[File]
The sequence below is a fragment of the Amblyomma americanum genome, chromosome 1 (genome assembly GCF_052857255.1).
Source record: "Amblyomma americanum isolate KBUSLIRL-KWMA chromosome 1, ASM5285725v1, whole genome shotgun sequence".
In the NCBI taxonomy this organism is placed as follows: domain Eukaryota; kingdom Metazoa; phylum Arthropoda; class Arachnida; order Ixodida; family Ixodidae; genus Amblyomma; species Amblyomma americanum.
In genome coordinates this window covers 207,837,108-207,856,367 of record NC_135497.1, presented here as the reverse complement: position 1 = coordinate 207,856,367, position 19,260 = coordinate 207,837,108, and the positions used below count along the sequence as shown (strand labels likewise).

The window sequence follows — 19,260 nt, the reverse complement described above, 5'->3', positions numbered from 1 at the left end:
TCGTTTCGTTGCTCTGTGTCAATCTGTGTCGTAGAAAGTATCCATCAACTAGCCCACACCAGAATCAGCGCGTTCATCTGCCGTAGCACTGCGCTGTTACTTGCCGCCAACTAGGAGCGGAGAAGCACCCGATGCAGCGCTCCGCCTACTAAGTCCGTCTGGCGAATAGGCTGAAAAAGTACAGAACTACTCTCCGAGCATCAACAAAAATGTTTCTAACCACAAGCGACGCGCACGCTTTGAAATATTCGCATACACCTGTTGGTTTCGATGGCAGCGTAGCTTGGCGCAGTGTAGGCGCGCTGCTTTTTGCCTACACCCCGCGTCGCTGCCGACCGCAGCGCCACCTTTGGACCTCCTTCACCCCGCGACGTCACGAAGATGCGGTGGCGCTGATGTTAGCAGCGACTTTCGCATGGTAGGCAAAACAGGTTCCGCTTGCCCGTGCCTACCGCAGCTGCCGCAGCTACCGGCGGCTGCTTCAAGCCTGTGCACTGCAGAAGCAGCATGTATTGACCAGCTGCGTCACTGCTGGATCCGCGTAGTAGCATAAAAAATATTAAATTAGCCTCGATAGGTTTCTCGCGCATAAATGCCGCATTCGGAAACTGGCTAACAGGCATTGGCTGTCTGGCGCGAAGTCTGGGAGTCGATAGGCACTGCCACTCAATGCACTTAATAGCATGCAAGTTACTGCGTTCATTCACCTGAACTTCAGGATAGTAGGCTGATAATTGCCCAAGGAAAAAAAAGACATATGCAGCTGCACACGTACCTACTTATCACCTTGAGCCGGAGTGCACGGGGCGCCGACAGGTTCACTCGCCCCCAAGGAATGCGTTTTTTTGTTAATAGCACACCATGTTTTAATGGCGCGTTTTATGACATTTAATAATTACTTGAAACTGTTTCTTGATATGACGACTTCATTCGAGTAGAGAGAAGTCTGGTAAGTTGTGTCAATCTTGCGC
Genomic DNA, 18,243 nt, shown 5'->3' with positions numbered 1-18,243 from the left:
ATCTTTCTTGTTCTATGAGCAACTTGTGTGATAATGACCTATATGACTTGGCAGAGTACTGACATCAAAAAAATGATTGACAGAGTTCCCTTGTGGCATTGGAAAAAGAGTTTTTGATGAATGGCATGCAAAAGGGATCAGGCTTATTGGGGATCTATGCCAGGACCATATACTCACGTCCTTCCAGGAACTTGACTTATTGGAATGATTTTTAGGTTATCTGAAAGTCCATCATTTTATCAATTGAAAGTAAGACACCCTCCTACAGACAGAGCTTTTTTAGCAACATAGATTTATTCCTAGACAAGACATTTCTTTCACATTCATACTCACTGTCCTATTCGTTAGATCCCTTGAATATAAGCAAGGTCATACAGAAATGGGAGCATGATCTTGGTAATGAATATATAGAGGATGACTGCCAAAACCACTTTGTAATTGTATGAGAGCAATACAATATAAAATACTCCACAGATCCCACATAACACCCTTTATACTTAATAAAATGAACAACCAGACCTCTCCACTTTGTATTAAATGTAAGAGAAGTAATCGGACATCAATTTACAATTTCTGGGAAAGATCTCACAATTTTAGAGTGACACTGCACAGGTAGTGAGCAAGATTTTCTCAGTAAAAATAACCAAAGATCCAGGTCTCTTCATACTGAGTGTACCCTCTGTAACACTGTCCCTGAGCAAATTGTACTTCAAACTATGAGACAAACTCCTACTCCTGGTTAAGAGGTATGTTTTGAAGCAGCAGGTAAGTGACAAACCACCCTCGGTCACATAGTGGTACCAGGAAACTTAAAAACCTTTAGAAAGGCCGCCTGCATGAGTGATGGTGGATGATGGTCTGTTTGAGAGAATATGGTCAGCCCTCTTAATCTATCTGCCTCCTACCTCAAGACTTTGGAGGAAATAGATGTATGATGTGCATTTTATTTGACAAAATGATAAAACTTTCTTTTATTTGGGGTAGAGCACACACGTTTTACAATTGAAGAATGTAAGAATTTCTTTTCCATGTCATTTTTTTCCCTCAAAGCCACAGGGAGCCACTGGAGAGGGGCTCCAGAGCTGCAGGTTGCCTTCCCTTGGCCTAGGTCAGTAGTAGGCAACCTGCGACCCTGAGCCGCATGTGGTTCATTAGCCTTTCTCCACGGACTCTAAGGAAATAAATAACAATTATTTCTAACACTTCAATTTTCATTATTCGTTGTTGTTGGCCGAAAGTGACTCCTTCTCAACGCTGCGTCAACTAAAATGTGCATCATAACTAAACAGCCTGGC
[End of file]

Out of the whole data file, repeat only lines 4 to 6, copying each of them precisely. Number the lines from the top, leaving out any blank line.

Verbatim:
In genome coordinates this window covers 207,837,108-207,856,367 of record NC_135497.1, presented here as the reverse complement: position 1 = coordinate 207,856,367, position 19,260 = coordinate 207,837,108, and the positions used below count along the sequence as shown (strand labels likewise).

The window sequence follows — 19,260 nt, the reverse complement described above, 5'->3', positions numbered from 1 at the left end:
TCGTTTCGTTGCTCTGTGTCAATCTGTGTCGTAGAAAGTATCCATCAACTAGCCCACACCAGAATCAGCGCGTTCATCTGCCGTAGCACTGCGCTGTTACTTGCCGCCAACTAGGAGCGGAGAAGCACCCGATGCAGCGCTCCGCCTACTAAGTCCGTCTGGCGAATAGGCTGAAAAAGTACAGAACTACTCTCCGAGCATCAACAAAAATGTTTCTAACCACAAGCGACGCGCACGCTTTGAAATATTCGCATACACCTGTTGGTTTCGATGGCAGCGTAGCTTGGCGCAGTGTAGGCGCGCTGCTTTTTGCCTACACCCCGCGTCGCTGCCGACCGCAGCGCCACCTTTGGACCTCCTTCACCCCGCGACGTCACGAAGATGCGGTGGCGCTGATGTTAGCAGCGACTTTCGCATGGTAGGCAAAACAGGTTCCGCTTGCCCGTGCCTACCGCAGCTGCCGCAGCTACCGGCGGCTGCTTCAAGCCTGTGCACTGCAGAAGCAGCATGTATTGACCAGCTGCGTCACTGCTGGATCCGCGTAGTAGCATAAAAAATATTAAATTAGCCTCGATAGGTTTCTCGCGCATAAATGCCGCATTCGGAAACTGGCTAACAGGCATTGGCTGTCTGGCGCGAAGTCTGGGAGTCGATAGGCACTGCCACTCAATGCACTTAATAGCATGCAAGTTACTGCGTTCATTCACCTGAACTTCAGGATAGTAGGCTGATAATTGCCCAAGGAAAAAAAAGACATATGCAGCTGCACACGTACCTACTTATCACCTTGAGCCGGAGTGCACGGGGCGCCGACAGGTTCACTCGCCCCCAAGGAATGCGTTTTTTTGTTAATAGCACACCATGTTTTAATGGCGCGTTTTATGACATTTAATAATTACTTGAAACTGTTTCTTGATATGACGACTTCATTCGAGTAGAGAGAAGTCTGGTAAGTTGTGTCAATCTTGCGC